Using the Brand Narrative
This should vary from piece to piece. Rather than copying and pasting the narrative into your communications, which will feel generic, think about how your subject matter reflects the narrative’s messages and ideas in different and interesting ways. Below are some examples of how the brand themes come to life through news stories, website copy and other marketing materials.
Brandeis is considerate, genuine and friendly.
Brandeis is embracing of the unconventional and creative.
Brandeis is inviting and open to engaging across difference, even if that requires uncomfortable conversations, with the goal of making Brandeis and the world a better place.
Brandeis endures as a place where the integrity of research will not be compromised. As such, for seven decades, it has welcomed the most curious minds. These men and women systematically study our world — from small molecules to black holes, from cancer cells to climate change — so that we can better understand our place in it.
An intellectual culture and a reverence for scholarship are defining attributes of Brandeis. We take nothing for granted. We question openly at the same time that we hold ourselves to the highest scholarly standards.
Science at Brandeis, he explains, isn’t all about prestige; it’s about the work, and a mindset of learning that goes both ways. Katz’s work with mice and rats is emblematic of the interdisciplinary approach common among researchers at Brandeis, blending elements of psychology, biology, math and physics to better understand the neuroscience of taste — and, more broadly, the interdependence of the senses as the brain’s primary agents of perception.
The Schusterman Center is dedicated to supporting and growing the field of Israel Studies by drawing on scholarship from a wide range of disciplines and viewing its work not only through the lens of scholarship, but also nurturing a worldwide community of people knowledgeable about Israel through teaching, lectures, conferences, grants, films and art exhibitions.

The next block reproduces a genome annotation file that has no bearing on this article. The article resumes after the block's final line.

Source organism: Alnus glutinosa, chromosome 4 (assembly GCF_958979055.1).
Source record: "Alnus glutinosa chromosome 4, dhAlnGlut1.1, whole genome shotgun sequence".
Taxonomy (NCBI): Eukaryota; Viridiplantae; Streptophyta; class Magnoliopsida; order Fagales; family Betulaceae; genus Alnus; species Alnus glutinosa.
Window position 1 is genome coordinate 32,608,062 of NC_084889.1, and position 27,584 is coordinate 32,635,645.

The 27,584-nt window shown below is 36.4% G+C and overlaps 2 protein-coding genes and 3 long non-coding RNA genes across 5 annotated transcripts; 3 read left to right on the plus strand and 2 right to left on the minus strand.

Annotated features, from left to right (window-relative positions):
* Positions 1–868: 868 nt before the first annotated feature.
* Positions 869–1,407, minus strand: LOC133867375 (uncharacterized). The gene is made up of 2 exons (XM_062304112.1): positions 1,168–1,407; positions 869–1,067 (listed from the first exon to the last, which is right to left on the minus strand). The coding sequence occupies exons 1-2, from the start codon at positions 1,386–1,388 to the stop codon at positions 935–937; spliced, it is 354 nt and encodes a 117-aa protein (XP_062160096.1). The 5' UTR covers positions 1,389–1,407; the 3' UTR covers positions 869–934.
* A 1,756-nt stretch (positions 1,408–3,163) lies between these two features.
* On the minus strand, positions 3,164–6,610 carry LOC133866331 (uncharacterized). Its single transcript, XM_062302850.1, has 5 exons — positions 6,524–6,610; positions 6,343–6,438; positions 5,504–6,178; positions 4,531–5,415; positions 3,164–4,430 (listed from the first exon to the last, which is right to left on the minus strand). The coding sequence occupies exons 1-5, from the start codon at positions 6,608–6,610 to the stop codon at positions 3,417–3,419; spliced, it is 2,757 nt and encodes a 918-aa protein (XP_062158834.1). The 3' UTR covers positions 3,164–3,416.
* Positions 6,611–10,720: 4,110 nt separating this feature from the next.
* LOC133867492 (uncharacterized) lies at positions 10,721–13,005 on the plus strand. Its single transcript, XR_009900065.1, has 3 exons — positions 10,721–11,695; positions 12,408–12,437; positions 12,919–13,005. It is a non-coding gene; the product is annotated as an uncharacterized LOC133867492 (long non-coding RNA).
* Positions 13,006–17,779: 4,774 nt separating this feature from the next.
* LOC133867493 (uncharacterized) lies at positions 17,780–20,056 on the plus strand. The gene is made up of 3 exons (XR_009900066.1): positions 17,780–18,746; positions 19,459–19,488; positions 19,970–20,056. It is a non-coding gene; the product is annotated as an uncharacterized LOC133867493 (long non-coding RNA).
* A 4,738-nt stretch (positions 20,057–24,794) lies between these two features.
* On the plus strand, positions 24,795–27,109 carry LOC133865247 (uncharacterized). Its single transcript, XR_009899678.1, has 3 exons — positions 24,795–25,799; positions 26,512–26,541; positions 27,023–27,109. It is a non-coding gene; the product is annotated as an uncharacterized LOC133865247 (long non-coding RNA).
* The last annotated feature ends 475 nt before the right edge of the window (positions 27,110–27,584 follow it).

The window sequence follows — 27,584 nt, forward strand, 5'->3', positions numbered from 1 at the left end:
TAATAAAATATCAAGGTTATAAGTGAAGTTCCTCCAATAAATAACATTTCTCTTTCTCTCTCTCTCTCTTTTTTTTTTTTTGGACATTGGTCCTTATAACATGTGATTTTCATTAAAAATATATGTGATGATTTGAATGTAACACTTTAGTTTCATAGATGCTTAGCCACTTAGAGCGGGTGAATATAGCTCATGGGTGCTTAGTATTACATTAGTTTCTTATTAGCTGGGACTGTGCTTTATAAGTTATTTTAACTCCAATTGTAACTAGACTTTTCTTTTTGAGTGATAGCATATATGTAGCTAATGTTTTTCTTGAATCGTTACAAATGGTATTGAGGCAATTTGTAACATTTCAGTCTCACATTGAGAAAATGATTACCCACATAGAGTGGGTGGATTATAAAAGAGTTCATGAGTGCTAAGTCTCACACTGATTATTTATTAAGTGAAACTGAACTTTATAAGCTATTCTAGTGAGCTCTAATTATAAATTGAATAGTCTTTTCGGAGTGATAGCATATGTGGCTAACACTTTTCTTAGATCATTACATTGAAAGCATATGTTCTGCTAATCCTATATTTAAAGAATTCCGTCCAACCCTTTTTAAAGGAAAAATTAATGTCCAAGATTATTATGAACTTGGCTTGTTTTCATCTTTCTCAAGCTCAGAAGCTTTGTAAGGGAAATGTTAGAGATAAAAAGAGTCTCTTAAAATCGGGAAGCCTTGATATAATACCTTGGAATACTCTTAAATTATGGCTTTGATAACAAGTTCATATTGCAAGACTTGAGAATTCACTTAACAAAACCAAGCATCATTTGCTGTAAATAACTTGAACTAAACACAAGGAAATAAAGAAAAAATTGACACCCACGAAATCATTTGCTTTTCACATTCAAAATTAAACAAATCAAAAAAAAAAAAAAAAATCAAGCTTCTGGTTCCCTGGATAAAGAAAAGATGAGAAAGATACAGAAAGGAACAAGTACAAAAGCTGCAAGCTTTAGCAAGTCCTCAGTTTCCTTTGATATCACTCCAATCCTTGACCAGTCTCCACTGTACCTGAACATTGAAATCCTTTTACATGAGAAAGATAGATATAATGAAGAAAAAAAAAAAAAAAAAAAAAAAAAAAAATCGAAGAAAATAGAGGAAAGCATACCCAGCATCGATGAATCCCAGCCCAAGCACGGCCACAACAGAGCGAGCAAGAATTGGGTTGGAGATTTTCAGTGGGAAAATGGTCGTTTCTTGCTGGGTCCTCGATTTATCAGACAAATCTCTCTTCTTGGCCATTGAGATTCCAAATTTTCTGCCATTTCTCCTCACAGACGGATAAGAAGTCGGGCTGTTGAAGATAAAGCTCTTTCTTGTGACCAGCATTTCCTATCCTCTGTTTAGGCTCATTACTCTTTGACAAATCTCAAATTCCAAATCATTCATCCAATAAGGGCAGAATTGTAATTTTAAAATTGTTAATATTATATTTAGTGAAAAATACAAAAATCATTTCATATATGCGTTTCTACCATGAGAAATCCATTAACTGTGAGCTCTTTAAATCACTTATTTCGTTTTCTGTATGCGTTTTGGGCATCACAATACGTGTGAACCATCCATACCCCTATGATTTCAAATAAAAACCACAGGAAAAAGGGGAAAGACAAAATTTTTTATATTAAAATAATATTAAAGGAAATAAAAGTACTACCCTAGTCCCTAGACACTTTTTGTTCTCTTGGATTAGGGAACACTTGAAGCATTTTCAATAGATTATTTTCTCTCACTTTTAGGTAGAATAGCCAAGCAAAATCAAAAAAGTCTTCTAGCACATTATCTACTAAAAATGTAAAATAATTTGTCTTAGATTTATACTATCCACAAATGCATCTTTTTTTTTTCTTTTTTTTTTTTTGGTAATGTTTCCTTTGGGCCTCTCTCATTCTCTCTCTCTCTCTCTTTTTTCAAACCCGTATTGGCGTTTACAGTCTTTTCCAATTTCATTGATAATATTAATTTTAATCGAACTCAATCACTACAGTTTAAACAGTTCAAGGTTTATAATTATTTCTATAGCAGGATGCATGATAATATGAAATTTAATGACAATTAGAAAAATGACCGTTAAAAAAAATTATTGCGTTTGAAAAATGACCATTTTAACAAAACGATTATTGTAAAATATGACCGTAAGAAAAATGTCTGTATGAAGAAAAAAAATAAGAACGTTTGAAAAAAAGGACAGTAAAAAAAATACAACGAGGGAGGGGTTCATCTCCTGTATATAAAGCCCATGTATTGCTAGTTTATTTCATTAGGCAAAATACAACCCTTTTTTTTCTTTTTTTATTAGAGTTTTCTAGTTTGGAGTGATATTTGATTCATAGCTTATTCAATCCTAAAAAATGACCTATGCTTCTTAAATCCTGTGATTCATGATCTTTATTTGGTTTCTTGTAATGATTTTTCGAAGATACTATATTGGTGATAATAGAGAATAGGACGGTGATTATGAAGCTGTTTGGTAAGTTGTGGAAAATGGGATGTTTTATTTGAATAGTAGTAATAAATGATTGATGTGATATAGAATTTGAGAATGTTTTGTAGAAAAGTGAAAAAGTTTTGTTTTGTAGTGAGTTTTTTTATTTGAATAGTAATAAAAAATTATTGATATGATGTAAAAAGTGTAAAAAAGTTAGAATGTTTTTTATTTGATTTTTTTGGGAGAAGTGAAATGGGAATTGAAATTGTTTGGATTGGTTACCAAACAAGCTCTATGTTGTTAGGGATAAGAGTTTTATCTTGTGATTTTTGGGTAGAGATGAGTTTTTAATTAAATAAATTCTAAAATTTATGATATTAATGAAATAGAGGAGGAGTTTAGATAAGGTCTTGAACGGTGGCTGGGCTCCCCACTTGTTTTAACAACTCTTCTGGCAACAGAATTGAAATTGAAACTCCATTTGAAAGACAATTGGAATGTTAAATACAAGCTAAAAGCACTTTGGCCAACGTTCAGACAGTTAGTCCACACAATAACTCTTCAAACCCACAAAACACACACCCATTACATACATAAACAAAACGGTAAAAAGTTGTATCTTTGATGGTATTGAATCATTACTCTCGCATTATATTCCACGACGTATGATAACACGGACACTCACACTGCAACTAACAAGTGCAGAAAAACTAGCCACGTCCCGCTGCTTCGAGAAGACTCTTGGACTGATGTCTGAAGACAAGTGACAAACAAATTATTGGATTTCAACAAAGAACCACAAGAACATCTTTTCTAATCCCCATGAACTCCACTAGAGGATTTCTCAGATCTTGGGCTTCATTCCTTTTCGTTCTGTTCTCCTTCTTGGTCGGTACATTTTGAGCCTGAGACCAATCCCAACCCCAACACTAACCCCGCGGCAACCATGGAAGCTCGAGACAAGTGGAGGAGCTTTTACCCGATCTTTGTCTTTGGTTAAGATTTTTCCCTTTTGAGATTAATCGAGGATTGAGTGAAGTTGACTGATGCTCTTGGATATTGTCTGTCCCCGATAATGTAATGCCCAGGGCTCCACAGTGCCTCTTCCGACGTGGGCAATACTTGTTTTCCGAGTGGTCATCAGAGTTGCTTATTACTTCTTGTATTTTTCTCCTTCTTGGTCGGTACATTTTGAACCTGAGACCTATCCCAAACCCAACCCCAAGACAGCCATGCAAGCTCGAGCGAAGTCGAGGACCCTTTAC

Occupational segregation has major wealth repercussions for black and Latino workers across a variety of sectors, from construction to finance, according to a new report. This study comes from the Institute on Assets and Social Policy (IASP), a team that has done years of foundational research on the racial wealth gap in the United States. IASP researchers, led by Director Thomas Shapiro, are now digging in to specific structural causes of the gap, such as work. The team partnered with The Workers Lab, an Oakland, California-based incubator that invests in solutions to improve conditions for low-wage workers, to bring its research before labor unions and workers’ advocates, where it could have maximum impact.
The Alfred P. Sloan Foundation has awarded Assistant Professor of Physics Marcelle Soares-Santos a Sloan Research Fellowship, one of the most competitive and prestigious awards available to early-career researchers. Soares-Santos studies the nature of the accelerated expansion of the universe using data from some of the most powerful telescopes ever built. She was part of the team that detected a neutron star merger for the first time and is currently helping to devise an entirely new method of determining the Hubble constant. Past recipients of the fellowship include 47 Nobel Prize winners, including physicists Richard Feynman and Murray Gell-Mann.
We are proud that the Brandeis Library is one of the university’s most popular locations. It is where our community can collaborate, whether conversing over coffee in our café or producing content in our technology and media labs. It is a hub of activity to explore, and a classroom where you can learn how to explore: our staff will guide you through the research process, help you navigate new and unique scholarly resources, or show you how to design and fabricate new approaches to a challenging problem.